A true hero of the Old West
A true hero of the Old West
He didn’t wear a Stetson hat, carry a six-shooter, or ride a black stallion. But Blessed Junipero Serra was a true hero of the old West. This Franciscan monk, whose feast day is July 1, was responsible for the spread of Christianity throughout California back when the West Coast was still mission territory.
Miguel Jose Serra was born on the island of Majorca in 1713, and took the name Junipero when he entered the Franciscan order in 1730. After his ordination in 1737, he taught theology and philosophy at the University of Padua until 1749, when he traveled to Mexico City to teach in a missionary college there. Once in Mexico, he asked to be assigned to the missions, where he worked among the natives, learning the language of the Pame Indians and translating the catechism into their language.
In 1769, at the age of 56, Serra was appointed superior of a band of 15 Franciscans assigned to the Indian missions of lower California. He began traveling northward, establishing missions and converting the natives as he went. In all, he founded or helped establish 21 missions, including San Diego, San Carlos, San Luis Obispo, San Juan Capistrano, and San Francisco. Throughout his travels, Serra chose to walk from mission to mission, even though his leg was crippled and he suffered from asthma.
When, in 1778, he was given the authority to administer the sacrament of confirmation, he once again visited the missions from San Diego to San Francisco, a distance of 600 miles, to confirm everyone he had baptized – more than 5,300 people. By the time his life’s work was finished, he had traveled approximately 5,500 miles on foot.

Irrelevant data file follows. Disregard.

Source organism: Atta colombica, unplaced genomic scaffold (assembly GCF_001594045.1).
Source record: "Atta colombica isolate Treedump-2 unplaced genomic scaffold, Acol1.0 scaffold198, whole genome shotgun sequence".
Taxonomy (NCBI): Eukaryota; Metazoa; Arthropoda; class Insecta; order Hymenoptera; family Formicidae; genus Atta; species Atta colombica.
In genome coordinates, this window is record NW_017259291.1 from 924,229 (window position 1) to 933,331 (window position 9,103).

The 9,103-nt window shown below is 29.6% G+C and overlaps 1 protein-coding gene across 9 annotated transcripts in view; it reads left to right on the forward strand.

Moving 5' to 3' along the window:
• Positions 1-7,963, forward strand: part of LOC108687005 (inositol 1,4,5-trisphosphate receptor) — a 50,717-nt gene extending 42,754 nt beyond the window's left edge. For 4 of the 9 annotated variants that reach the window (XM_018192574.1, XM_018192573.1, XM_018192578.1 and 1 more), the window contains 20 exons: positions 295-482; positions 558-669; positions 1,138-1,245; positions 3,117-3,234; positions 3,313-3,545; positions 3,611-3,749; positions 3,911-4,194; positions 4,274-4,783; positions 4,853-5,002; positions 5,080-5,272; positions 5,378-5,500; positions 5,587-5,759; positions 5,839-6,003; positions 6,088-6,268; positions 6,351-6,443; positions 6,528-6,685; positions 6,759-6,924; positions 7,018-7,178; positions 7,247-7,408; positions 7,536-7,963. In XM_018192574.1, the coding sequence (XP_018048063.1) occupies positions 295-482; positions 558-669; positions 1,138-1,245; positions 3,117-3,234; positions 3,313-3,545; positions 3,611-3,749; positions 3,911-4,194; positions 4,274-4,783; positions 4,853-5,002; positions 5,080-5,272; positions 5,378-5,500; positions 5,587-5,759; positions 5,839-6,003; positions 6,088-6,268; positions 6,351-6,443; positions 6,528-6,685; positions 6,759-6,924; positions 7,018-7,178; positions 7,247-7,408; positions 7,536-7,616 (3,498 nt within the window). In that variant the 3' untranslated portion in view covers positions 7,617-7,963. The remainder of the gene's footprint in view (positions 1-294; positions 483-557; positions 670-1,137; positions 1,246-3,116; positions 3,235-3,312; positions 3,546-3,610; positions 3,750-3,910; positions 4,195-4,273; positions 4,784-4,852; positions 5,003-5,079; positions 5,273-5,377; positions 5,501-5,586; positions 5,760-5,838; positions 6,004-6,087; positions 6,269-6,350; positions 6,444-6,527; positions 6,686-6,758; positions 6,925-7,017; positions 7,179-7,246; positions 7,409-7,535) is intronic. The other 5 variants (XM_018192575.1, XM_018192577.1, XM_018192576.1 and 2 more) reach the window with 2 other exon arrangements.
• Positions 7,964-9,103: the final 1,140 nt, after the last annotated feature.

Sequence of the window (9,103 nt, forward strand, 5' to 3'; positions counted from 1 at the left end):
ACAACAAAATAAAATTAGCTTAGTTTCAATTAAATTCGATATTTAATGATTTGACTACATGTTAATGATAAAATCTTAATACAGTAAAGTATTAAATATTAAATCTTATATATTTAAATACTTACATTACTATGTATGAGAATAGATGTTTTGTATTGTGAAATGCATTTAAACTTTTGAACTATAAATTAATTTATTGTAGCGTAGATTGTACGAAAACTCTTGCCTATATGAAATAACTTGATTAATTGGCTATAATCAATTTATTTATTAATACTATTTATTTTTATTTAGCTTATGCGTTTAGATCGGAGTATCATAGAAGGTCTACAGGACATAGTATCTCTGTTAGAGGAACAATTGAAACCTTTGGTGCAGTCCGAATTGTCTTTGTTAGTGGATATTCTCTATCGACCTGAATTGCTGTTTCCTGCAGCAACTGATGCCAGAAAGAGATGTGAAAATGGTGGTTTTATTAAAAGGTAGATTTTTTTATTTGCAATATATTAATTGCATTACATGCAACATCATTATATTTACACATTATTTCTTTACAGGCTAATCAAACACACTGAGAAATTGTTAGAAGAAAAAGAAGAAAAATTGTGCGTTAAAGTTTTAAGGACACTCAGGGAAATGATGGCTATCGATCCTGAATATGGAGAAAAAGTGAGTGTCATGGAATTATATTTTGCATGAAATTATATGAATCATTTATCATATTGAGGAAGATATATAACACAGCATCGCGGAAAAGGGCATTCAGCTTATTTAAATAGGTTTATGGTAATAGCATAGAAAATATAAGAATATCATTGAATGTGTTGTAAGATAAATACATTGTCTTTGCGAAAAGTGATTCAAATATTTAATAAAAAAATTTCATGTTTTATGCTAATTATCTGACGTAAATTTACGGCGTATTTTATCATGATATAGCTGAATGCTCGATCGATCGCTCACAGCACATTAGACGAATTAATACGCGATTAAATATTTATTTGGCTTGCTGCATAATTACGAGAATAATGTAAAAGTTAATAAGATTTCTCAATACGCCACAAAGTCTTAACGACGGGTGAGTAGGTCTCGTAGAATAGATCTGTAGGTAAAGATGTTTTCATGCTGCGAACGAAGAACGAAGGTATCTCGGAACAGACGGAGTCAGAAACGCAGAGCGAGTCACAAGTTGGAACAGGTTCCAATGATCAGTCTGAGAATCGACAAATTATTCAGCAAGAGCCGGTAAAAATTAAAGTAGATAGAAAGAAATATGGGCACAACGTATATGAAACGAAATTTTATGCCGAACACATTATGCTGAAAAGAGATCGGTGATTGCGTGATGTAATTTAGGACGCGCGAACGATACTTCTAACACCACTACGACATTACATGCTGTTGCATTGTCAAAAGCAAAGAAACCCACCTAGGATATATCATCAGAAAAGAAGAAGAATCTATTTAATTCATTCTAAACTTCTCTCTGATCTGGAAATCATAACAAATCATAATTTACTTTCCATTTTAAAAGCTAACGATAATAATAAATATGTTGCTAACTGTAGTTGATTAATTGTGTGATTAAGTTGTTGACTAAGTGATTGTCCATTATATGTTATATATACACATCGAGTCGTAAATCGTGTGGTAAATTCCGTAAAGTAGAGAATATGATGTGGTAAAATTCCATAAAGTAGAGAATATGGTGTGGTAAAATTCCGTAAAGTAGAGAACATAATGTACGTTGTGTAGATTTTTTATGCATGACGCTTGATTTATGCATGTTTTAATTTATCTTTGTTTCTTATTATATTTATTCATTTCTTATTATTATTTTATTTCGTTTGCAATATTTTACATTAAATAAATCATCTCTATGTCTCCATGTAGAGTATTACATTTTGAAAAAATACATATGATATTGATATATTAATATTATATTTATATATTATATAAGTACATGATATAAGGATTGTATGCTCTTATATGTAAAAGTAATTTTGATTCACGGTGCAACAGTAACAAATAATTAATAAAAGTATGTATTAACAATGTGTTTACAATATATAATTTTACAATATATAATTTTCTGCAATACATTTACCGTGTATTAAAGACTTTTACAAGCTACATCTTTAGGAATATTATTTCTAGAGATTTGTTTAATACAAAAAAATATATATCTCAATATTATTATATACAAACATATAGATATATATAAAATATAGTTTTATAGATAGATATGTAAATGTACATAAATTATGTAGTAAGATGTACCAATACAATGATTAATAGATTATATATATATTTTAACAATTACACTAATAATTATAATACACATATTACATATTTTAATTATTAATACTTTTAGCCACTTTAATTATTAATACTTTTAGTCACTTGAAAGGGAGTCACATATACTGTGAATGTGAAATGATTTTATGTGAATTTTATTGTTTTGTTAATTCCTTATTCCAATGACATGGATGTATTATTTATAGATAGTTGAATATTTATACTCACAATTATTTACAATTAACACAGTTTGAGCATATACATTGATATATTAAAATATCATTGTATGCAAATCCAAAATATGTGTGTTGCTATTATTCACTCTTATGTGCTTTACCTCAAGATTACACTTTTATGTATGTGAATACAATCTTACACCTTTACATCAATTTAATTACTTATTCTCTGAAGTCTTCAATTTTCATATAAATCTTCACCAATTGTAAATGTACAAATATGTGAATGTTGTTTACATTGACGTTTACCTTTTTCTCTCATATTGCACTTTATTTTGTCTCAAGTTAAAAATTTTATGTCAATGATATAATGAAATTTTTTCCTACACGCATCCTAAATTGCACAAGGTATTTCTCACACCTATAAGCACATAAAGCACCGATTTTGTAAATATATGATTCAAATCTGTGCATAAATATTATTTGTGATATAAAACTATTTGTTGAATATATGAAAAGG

Junipero Serra died Aug. 28, 1784, and was buried at the mission of San Carlos Borromeo. One hundred years later the legislature of California passed a resolution making Aug. 29, the centennial of Father Serra’s burial, a legal holiday. Even non-Catholics admired the work performed by Serra, which included introducing agriculture and irrigation systems, urging passage of a system of laws to protect California’s Indians from the abuses of Spanish soldiers, and creating a network of roads.
In 1935, a group of Catholic lay people in Seattle chose Fr. Junipero Serra as their patron and the namesake of the group they founded to support and encourage Catholic religious vocations. They admired Serra’s perseverance and his total faithfulness to doing the work God had chosen for him. Today, there are more than 23,000 Serra Club members in 36 countries, quietly supporting seminarians and encouraging men and women to consider the call to vowed religious life. Pope John Paul II beatified Fr. Junipero Serra Sept. 25, 1988.